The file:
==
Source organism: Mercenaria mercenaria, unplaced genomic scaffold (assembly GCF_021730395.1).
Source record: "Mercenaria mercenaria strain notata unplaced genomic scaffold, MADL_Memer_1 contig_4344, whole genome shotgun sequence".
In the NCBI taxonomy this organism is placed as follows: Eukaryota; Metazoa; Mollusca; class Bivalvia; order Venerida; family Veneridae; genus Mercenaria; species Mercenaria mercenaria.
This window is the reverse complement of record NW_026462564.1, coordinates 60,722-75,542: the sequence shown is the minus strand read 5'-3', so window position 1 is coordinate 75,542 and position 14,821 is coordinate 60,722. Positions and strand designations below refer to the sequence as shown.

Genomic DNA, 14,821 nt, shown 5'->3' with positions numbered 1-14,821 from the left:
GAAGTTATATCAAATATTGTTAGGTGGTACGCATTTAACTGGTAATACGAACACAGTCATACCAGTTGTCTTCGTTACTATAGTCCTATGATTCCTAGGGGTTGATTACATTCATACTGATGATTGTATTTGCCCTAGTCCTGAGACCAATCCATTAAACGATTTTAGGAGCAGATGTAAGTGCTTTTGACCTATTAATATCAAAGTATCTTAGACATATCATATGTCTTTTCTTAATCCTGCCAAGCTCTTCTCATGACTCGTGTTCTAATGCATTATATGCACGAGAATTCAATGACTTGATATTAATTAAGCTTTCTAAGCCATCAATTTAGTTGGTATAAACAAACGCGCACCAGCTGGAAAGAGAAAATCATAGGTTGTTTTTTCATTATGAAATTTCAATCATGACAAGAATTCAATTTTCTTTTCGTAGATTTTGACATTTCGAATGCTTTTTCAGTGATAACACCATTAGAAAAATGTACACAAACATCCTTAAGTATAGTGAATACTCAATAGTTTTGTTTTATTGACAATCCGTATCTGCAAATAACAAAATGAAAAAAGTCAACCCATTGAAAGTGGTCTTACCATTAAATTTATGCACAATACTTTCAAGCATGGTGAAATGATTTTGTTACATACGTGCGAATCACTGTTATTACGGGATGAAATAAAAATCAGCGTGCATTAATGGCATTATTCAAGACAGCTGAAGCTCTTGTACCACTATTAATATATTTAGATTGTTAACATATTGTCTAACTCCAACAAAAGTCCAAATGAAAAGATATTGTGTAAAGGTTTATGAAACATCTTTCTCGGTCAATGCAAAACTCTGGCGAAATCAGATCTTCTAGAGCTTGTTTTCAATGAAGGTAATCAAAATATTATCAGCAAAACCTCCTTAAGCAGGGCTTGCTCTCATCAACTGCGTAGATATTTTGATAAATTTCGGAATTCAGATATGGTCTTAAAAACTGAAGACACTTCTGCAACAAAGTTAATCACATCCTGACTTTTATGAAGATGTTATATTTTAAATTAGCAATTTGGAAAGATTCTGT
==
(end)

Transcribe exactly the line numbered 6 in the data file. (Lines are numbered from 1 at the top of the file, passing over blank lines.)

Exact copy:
GAAGTTATATCAAATATTGTTAGGTGGTACGCATTTAACTGGTAATACGAACACAGTCATACCAGTTGTCTTCGTTACTATAGTCCTATGATTCCTAGGGGTTGATTACATTCATACTGATGATTGTATTTGCCCTAGTCCTGAGACCAATCCATTAAACGATTTTAGGAGCAGATGTAAGTGCTTTTGACCTATTAATATCAAAGTATCTTAGACATATCATATGTCTTTTCTTAATCCTGCCAAGCTCTTCTCATGACTCGTGTTCTAATGCATTATATGCACGAGAATTCAATGACTTGATATTAATTAAGCTTTCTAAGCCATCAATTTAGTTGGTATAAACAAACGCGCACCAGCTGGAAAGAGAAAATCATAGGTTGTTTTTTCATTATGAAATTTCAATCATGACAAGAATTCAATTTTCTTTTCGTAGATTTTGACATTTCGAATGCTTTTTCAGTGATAACACCATTAGAAAAATGTACACAAACATCCTTAAGTATAGTGAATACTCAATAGTTTTGTTTTATTGACAATCCGTATCTGCAAATAACAAAATGAAAAAAGTCAACCCATTGAAAGTGGTCTTACCATTAAATTTATGCACAATACTTTCAAGCATGGTGAAATGATTTTGTTACATACGTGCGAATCACTGTTATTACGGGATGAAATAAAAATCAGCGTGCATTAATGGCATTATTCAAGACAGCTGAAGCTCTTGTACCACTATTAATATATTTAGATTGTTAACATATTGTCTAACTCCAACAAAAGTCCAAATGAAAAGATATTGTGTAAAGGTTTATGAAACATCTTTCTCGGTCAATGCAAAACTCTGGCGAAATCAGATCTTCTAGAGCTTGTTTTCAATGAAGGTAATCAAAATATTATCAGCAAAACCTCCTTAAGCAGGGCTTGCTCTCATCAACTGCGTAGATATTTTGATAAATTTCGGAATTCAGATATGGTCTTAAAAACTGAAGACACTTCTGCAACAAAGTTAATCACATCCTGACTTTTATGAAGATGTTATATTTTAAATTAGCAATTTGGAAAGATTCTGT